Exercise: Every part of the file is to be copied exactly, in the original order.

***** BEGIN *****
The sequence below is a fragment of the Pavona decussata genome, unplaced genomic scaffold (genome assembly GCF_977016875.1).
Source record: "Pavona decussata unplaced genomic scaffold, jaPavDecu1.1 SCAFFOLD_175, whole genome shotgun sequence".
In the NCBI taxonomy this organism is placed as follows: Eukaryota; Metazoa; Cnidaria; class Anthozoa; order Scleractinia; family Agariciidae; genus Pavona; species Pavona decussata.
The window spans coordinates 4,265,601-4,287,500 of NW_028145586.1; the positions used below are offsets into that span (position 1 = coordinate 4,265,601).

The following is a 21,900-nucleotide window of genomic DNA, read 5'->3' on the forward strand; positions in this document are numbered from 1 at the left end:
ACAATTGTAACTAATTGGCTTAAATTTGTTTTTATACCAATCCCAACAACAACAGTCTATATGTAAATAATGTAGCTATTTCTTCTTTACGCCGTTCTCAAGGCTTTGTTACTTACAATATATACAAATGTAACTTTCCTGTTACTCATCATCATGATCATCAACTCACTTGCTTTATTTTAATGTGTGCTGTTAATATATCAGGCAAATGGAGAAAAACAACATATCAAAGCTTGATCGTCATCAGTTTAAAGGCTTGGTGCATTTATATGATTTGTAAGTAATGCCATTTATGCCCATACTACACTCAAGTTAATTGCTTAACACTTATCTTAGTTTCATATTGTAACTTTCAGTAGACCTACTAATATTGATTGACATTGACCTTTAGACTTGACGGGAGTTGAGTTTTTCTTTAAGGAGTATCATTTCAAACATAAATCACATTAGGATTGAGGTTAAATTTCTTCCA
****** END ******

The sequence below is a fragment of the Pavona decussata genome, unplaced genomic scaffold (genome assembly GCF_977016875.1).
Source record: "Pavona decussata unplaced genomic scaffold, jaPavDecu1.1 SCAFFOLD_175, whole genome shotgun sequence".
In the NCBI taxonomy this organism is placed as follows: Eukaryota; Metazoa; Cnidaria; class Anthozoa; order Scleractinia; family Agariciidae; genus Pavona; species Pavona decussata.
The window spans coordinates 4,265,601-4,287,500 of NW_028145586.1; the positions used below are offsets into that span (position 1 = coordinate 4,265,601).

The following is a 21,900-nucleotide window of genomic DNA, read 5'->3' on the forward strand; positions in this document are numbered from 1 at the left end:
ACAATTGTAACTAATTGGCTTAAATTTGTTTTTATACCAATCCCAACAACAACAGTCTATATGTAAATAATGTAGCTATTTCTTCTTTACGCCGTTCTCAAGGCTTTGTTACTTACAATATATACAAATGTAACTTTCCTGTTACTCATCATCATGATCATCAACTCACTTGCTTTATTTTAATGTGTGCTGTTAATATATCAGGCAAATGGAGAAAAACAACATATCAAAGCTTGATCGTCATCAGTTTAAAGGCTTGGTGCATTTATATGATTTGTAAGTAATGCCATTTATGCCCATACTACACTCAAGTTAATTGCTTAACACTTATCTTAGTTTCATATTGTAACTTTCAGTAGACCTACTAATATTGATTGACATTGACCTTTAGACTTGACGGGAGTTGAGTTTTTCTTTAAGGAGTATCATTTCAAACATAAATCACATTAGGATTGAGGTTAAATTTCTTCCA